Direnv is a utility that loads/unloads env vars depending on your directory. It does this via an
.envrc file filled with directory-specific env vars that you want in your global env. When you leave that directory, direnv removes those same env vars. This keeps your global
env minimal and clean.
After installing direnv, activate the appropriate hook based on your shell.
As an example, the setup instructions for bash ask you to write the following in your
eval "$(direnv hook bash)"
direnv hook bashwill generate a direnv-specific shell script. You can run it in isolation to see what it outputs. The script seems to essentially be a wrapper around the internal export command.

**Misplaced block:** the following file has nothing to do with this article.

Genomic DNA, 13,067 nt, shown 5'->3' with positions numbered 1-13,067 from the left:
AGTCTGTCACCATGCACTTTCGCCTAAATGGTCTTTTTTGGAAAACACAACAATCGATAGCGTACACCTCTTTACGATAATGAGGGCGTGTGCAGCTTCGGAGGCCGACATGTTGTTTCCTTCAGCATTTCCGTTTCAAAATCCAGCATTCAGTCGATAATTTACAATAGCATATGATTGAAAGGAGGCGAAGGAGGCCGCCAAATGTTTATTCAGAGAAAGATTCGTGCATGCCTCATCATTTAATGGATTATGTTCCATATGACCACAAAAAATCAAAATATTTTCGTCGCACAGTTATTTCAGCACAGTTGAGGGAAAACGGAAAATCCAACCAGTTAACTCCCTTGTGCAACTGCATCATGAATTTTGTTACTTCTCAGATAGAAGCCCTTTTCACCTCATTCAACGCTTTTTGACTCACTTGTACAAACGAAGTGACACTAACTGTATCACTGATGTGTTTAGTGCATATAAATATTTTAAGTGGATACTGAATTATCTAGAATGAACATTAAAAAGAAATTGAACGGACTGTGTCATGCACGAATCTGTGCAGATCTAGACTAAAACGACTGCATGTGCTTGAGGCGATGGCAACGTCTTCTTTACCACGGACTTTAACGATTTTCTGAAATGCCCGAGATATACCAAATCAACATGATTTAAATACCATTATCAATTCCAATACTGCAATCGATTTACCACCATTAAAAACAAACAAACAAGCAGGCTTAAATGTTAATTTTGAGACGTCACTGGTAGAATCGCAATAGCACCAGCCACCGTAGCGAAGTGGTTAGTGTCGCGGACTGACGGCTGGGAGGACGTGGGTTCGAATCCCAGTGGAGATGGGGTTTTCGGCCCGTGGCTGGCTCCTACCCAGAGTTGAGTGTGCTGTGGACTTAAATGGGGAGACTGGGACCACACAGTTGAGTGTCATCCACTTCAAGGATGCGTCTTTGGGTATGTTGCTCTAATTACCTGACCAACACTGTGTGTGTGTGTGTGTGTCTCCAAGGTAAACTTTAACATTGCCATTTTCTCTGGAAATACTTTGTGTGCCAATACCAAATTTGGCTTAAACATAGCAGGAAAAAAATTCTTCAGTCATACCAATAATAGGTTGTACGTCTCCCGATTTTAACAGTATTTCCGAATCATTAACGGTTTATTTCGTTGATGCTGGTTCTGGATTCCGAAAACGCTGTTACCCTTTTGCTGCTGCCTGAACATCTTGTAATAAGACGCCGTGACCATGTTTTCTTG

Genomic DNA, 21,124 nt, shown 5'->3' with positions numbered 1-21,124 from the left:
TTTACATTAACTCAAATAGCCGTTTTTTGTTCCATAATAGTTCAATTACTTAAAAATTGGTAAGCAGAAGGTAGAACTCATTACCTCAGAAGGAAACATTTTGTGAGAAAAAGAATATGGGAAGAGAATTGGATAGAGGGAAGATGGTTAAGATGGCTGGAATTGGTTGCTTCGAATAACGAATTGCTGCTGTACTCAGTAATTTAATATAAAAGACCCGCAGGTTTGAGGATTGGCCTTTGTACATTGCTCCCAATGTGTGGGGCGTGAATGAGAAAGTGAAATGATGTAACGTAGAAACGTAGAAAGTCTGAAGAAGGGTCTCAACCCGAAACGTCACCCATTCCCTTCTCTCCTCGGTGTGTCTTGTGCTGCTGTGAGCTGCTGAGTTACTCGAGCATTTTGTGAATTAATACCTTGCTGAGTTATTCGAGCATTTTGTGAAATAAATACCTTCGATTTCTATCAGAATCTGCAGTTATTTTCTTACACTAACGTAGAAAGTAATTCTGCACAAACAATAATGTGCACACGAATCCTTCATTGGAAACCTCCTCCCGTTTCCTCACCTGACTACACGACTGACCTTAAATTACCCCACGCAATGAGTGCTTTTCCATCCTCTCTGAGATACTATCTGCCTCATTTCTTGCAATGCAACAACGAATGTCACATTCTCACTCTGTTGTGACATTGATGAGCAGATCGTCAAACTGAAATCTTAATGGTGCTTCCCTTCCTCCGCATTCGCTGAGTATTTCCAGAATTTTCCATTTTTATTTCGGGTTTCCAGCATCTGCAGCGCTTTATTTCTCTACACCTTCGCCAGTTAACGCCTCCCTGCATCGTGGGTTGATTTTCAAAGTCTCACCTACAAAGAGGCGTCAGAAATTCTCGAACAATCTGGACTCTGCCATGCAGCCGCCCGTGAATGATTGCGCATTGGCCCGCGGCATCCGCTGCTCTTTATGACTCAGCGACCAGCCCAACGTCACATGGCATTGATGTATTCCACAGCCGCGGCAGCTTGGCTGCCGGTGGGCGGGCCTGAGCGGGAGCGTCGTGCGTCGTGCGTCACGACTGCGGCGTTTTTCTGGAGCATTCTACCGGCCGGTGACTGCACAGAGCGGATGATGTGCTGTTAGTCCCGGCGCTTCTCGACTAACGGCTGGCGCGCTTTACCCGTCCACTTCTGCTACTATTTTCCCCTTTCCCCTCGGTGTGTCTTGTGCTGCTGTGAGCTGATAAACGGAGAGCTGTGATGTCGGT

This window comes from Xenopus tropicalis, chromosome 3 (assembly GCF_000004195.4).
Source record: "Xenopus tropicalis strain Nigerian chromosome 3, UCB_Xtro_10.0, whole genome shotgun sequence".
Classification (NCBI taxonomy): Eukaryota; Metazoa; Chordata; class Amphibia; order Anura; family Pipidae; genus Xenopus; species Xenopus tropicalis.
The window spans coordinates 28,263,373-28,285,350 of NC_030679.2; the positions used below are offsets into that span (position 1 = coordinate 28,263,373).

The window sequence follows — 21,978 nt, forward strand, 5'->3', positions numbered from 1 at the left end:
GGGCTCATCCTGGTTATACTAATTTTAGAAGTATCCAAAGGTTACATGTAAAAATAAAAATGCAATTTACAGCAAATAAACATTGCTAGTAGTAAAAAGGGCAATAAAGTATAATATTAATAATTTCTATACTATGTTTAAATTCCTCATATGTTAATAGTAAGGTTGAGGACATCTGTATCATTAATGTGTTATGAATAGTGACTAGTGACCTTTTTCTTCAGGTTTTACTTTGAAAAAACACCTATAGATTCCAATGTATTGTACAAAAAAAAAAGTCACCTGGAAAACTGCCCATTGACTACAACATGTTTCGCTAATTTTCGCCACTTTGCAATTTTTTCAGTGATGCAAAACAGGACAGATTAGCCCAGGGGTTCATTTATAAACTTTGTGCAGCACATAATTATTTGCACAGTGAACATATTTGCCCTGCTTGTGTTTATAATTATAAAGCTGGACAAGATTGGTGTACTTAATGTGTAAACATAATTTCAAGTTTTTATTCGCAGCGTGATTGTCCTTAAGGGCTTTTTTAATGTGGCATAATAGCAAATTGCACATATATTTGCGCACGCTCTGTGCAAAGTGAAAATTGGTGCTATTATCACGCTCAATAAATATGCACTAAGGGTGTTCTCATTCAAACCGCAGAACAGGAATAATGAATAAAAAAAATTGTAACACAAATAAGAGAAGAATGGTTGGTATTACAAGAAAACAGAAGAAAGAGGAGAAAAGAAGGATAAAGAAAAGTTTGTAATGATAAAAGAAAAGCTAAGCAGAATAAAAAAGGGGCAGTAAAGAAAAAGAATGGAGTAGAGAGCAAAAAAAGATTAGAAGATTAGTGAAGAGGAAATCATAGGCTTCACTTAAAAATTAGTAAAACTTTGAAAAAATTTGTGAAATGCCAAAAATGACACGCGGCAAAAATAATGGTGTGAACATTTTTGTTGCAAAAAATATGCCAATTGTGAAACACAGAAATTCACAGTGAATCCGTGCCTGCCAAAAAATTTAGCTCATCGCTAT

"$(direnv hook bash)"will turn the script into a string.
eval "$(direnv hook bash)"evaluates the script-string in place. This is equivalent to writing the functions by hand into your
~/.bashrcfile. (Don't actually write the script manually, for the record. Let direnv control itself.)
Older docs instructed you to run the following command:
echo 'eval "$(direnv hook bash)"' >> ~/.bashrc
This is equivalent to manually writing
eval "$(direnv hook bash)" in